South Corner Alpine


Michael Gray & I climbed an exploratory route up the entire South Corner Cliff “Complex” yesterday. Lots of lichen, plenty of clawing crud out of cracks, cold, wet, dirty fingers, shoes are all messed up; in short: Fantastic!

We began on Stairway to Heaven, adding a bit to reach the anchor at the top of Mike’s current project (Roofer Madness). I led the next pitch, clawing past a huge, dead pine tree and along a low-angle, right-facing corner to a sloping wooded ledge. Mike wandered left to reach an easy ramp heading up right. Near its rightmost end, I climbed through a short, steep headwall to another ramp, but opted to head up a lovely crack system on the face above it, topping out on another ledge. We moved the belay up a slippery ramp to the left, where Mike then led a difficult series of left-rising flap-cracks to a vertical crack, thereby accessing another left-rising crack to a good ledge. A short, steep headwall was surmounted with a bit of aid to a final right-facing corner capped by an overhang, which I turned on the left to get over.

Slightly modified, this route has the potential to turn Stairway to Heaven into a classic Adirondack 6 or 7 pitch route. It won’t be quite like the committing exposure and risk of places like Wallface or Poko: every pitch ends on secure ledges and escape is possible via rappels or, in spots walk-off. What it will be is a lot of fun for those willing to face a fair amount of bushwhacking, routefinding, and dirty rock along the way.

It got me thinking. I dredged up a photo of the cliffs and spent awhile tracing out the alpine lines I can recall doing with my friends over the past few years. I believe I’ve got it pretty close with the image this thumnail links to, for those who are interested.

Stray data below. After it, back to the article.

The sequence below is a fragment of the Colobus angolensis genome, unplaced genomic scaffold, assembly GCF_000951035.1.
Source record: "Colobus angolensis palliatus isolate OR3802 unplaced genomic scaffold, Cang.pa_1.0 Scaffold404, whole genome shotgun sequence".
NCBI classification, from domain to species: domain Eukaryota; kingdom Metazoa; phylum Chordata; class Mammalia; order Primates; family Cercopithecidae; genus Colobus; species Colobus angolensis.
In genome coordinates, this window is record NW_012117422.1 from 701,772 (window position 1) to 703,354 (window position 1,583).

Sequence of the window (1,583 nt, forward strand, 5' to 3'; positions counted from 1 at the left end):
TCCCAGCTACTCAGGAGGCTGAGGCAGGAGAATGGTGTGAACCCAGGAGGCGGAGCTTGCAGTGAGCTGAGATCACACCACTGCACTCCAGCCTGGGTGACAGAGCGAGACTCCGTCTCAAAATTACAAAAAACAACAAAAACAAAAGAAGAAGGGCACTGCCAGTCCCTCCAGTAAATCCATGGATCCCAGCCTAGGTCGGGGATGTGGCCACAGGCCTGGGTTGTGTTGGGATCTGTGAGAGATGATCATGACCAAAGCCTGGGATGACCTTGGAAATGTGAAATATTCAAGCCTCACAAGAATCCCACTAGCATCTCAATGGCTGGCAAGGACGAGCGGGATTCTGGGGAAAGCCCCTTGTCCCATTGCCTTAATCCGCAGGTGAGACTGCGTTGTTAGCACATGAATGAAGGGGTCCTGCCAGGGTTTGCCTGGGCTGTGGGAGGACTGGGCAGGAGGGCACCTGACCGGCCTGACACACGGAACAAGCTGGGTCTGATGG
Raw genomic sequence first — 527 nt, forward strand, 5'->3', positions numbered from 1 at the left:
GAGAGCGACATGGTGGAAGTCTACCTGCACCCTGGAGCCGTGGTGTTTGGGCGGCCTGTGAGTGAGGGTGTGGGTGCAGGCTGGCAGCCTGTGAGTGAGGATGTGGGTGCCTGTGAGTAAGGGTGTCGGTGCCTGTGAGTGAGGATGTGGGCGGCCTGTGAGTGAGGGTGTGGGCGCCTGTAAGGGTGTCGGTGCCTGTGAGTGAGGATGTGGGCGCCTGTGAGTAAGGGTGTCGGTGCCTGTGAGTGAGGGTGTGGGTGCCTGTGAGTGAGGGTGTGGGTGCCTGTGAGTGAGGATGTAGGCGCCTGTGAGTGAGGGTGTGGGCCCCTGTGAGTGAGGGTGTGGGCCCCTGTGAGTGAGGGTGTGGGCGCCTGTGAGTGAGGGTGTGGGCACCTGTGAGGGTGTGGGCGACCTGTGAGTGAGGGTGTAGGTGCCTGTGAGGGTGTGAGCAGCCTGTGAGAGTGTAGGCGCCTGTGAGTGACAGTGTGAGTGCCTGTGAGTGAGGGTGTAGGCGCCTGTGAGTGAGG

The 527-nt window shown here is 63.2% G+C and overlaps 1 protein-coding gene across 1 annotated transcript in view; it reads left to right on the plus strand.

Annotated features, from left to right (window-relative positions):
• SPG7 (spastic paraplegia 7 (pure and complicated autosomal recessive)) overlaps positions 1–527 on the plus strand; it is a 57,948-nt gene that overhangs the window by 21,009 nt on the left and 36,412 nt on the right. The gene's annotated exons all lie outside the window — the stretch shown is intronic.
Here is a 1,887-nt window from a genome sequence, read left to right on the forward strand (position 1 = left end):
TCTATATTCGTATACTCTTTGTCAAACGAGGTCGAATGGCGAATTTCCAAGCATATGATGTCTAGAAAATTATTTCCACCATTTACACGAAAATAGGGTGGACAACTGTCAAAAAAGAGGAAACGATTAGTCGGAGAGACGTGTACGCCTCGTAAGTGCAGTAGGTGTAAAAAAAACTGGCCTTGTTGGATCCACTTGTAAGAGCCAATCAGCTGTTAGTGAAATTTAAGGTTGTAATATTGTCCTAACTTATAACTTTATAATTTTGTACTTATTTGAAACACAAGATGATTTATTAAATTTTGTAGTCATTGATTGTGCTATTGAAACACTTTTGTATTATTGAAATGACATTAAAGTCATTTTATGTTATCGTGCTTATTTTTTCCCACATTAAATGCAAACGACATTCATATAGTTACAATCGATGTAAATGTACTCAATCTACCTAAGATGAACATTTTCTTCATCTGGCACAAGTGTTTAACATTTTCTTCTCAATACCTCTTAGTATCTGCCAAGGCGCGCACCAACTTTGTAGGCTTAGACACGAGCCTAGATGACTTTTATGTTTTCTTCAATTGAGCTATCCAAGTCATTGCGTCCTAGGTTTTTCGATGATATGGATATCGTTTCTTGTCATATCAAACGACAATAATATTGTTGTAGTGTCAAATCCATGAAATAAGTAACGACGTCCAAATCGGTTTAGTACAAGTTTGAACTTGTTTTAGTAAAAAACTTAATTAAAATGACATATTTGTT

Note: I’ve fixed the link; the image pointed to now should be big enough to clarify things.

I have not bothered to trace my solo explorations in this area. For the most part, these stuck to the ramps and ledges, or at most very mild fifth-class terrain. I have spent a lot of time along the leftmost slabs, scrambling that “mild fifth-class” whilst carrying a blueberry bucket! I probably should add details of the ice route Sola Gratia, because that was very much an alpine-style climb, albeit on ice; but it seems too much trouble right now. That line runs between McNeill-Harrison and Gray-Harrison, winding up a bit closer to the latter.

I neglected to rate the earlier ones; below I’ve recalled what I could of them. Jamie, Todd, Mike: feel free to refresh my memory or add details.

McNeill-Harrison is probably 5.9 at the start, with a couple 5.7 or 8 additional moves along the way. I recall one 5.7 move near the top that was poorly protected. In between is at least one pitch of forest scrambling. We did this in late autumn 2008, probably November. I recall ice festooning the overhangs of the “Vulture’s Nook” when we rappelled into it.

Paris-Harrison is 5.7 or so, but wanders quite a bit to circumvent an unprotectable 50′ stretch of 5.9ish friction, wallowing left to a dirty, loose corner, then up and back right to do so. The first “pitch” is 2nd and 3rd class scrambling. We did this in April or May 2010. It was the first route done on a brand-new 70-meter Monster Rope, later that day we shredded that rope whilst TR’ing Todd’s project (Peney for Your Freedom). That fifty foot stretch of slab is still very alluring, coming as it does right after a gorgeous (albeit brush-stuffed) hand crack.

Look carefully at the large image and you can see the Long Play Wall and even trace the route Big Man’s Bane, just right of P-H’s lowest pitch. The last bit of rock in the lower righthand corner is the Pinnacle Overlook, a block lying beside the BAW path in the rockslide area.

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